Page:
As we continue the discussion on concussion, I want to offer readers an update on what we as an industry are doing to better recognize or diagnose concussions.
According to a recent study from the University of North Carolina, only about 40 percent of them are picked up initially.
Today, I had the chance to speak with WAKR host Ray Horner about this topic.
One of the things we’re focusing on is the reliability of these new sensors being placed on helmets to measure the g-forces or impact of a hit. We want to make sure there are no false negatives before we recommend widespread use.
Below is an audio file and transcript of our discussion.
DR. CONGENI: Hey, Ray. You know, one of the really fun parts of my job is that I get a chance to not only just see patients in my office in sports medicine, but [also] we get a chance to talk with a lot of different groups about advocating and preventing sports injuries for kids.
This Sunday, I’ll be giving a talk to the athletic directors statewide down in Columbus. That’s a group that’s gonna be really important to us.
We’re going to be talking about prevention of injuries and particularly prevention of concussion and brain injury. They’re gonna want an update of how we’re doing and what new tools are out there.
You know, in the last week since I spoke to you last, there’s been a little bit more news with a guy that grew up in your and my era, Tony Dorsett. [He has] chronic traumatic encephalopathy.
You hear those stories. You know, it’s not everybody from that day in age of football, but it is concerning.
We’re trying to do everything on the front end we can, Ray. I know for the A-Ds (athletic directors), it’s really important to them to try to prevent these things from getting to a point like [it did] with Tony Dorsett.
Probably the biggest decision points, Ray, when it comes to brain injury is No. 1, recognizing that it is a concussion and seeking help, and the other part is then knowing when the brain returns to normal and when somebody can play again. Those are the two things we’re trying to [improve upon].
I want to talk just briefly today about that first end of how we recognize or diagnose or tell someone about it.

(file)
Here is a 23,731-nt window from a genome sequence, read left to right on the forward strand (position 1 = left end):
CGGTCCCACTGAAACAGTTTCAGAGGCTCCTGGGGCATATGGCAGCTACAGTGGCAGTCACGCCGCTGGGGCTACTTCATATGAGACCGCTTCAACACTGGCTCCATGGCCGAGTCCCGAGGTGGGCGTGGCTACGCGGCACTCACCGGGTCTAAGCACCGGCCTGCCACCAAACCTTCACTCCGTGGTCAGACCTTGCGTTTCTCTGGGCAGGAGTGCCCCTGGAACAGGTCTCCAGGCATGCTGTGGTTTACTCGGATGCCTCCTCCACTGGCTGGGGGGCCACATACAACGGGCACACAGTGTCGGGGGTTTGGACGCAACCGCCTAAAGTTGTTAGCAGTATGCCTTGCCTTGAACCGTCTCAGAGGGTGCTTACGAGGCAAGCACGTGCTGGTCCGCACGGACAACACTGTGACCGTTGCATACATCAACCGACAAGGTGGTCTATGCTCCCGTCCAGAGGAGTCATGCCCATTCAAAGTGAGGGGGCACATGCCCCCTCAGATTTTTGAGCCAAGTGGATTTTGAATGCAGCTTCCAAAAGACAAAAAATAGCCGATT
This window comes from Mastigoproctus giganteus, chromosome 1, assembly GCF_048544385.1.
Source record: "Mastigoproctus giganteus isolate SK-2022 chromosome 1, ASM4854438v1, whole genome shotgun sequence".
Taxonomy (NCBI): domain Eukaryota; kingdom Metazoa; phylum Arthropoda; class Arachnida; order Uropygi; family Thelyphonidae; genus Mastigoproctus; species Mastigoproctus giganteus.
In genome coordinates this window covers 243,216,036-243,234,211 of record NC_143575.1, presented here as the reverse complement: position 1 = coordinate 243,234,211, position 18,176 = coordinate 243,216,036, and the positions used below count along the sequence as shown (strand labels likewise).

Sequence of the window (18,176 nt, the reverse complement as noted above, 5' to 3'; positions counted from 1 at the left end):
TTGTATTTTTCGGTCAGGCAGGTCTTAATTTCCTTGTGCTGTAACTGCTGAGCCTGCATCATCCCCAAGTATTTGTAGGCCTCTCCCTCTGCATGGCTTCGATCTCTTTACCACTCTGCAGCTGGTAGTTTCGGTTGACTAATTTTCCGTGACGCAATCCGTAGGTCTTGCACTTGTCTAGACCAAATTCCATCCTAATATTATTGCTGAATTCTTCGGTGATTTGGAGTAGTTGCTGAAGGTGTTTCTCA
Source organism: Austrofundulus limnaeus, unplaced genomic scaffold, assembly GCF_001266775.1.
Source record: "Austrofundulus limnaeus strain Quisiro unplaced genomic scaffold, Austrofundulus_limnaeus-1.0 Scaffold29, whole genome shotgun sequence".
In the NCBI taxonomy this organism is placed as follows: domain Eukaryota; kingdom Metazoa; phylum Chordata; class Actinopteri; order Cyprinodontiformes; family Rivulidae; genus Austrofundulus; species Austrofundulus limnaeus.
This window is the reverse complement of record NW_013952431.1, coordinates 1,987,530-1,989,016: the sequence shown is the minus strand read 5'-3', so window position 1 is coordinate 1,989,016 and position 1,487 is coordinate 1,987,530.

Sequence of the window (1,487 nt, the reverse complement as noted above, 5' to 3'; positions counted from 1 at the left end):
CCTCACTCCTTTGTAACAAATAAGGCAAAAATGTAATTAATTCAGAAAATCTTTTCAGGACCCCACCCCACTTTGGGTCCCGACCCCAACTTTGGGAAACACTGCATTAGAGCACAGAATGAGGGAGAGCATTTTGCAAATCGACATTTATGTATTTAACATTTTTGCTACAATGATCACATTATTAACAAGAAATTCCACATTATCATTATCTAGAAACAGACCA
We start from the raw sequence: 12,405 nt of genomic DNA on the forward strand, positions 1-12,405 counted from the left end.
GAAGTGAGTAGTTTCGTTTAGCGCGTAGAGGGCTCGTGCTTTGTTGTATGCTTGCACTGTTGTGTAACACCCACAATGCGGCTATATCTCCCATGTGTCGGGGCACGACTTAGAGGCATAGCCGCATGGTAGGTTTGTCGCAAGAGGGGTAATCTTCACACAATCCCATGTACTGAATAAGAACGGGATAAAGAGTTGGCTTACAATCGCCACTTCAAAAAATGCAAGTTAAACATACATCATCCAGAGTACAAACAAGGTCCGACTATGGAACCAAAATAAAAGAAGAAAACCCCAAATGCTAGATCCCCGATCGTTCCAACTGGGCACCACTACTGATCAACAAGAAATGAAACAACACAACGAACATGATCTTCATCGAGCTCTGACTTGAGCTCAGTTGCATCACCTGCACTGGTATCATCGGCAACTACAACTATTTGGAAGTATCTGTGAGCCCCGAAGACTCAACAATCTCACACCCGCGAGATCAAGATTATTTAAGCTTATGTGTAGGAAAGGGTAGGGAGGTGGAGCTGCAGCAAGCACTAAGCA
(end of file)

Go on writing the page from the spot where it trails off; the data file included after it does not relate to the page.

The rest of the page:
Fifteen years ago we did a study at the University of Akron and we found that over 80 percent of people that have initial symptoms of concussion don’t report symptoms to anybody. Instead, they continue to play with those symptoms until they have a more significant brain injury.
A recent study was done at the University of North Carolina that showed that percentage now to be closer to 60 percent. Still, with all the discussion about brain injury and the long-term effects and other things, 60 percent of young athletes who have these continue to play. They don’t mention ‘em to anybody.
So, only about 40 percent of them are picked up initially. It is these people that are really putting themselves at risk if they continue to play.
A lot of the research recently has [focused on] what can we do up-front to recognize these better.
One of the hot topics that came out in the last year is these sensors or add-ons to the helmet. I think you and I touched on them briefly, but I’m going to give a little update about it down in Columbus this weekend.
You know, Riddell has one. It’s called Insite. Reebok has one. It’s called CheckLight. Then there’s one built in to the chin strap called Shockbox that actually measures the impact or the g-forces or the energy — you know, the acceleration or deceleration — of the forces that are on the brain, so that we can pick up who has had a significant impact.
They are not widely used yet, but we’re going to check into the research here after another year of use and see if they can be helpful to us. There’s a lot of debate because a lot of people are saying, “Get ‘em on everybody. Everybody should be using these.” (Of course the manufacturers are saying get ‘em on everybody.)
But until there’s a lot of research to know is this really going to be helpful to us, [we can’t be so sure]. Of course we want to help on the front end and say we’d like if this could be a tool that helps us be more sensitive and pick up people that have brain injury.
These [sensors] have kind of a green light, yellow light, red light. The people that have a red light from a hard impact need to be checked clinically. But on the negative end, what are the cons of these things?
What we’re most concerned about in the science side of it is are there going to be a lot of false negatives, Ray?
What I mean by that, people who have a significant impact that really would be considered a concussion-type impact, but because it’s a rotational mechanism, you know, the whiplash mechanism or a cumulative effect mechanism, where this builds over time, it may not show up as a red light. It may show up as a green light [indicating] the person’s fine.
Could this person actually fly under the radar screen and have a false negative by the sensors in the impact data?
So, as we look at this information this year, we’re starting to gather this data and see whether these tools can be helpful to us in that up-front area. We’re totally open to those, but we just have to see if it’s gonna be one more thing that’s gonna be beneficial in helping us pick these kids up early.
HORNER: Alright, good information, Joe. And you can see a lot of work going into this, the health of these kids. Thanks, Joe, appreciate it.
DR. CONGENI: Okay, Ray. Have a great week.
HORNER: You too. Dr. Joe Congeni, Sports Medicine Center at Akron Children’s Hospital, joining us this morning.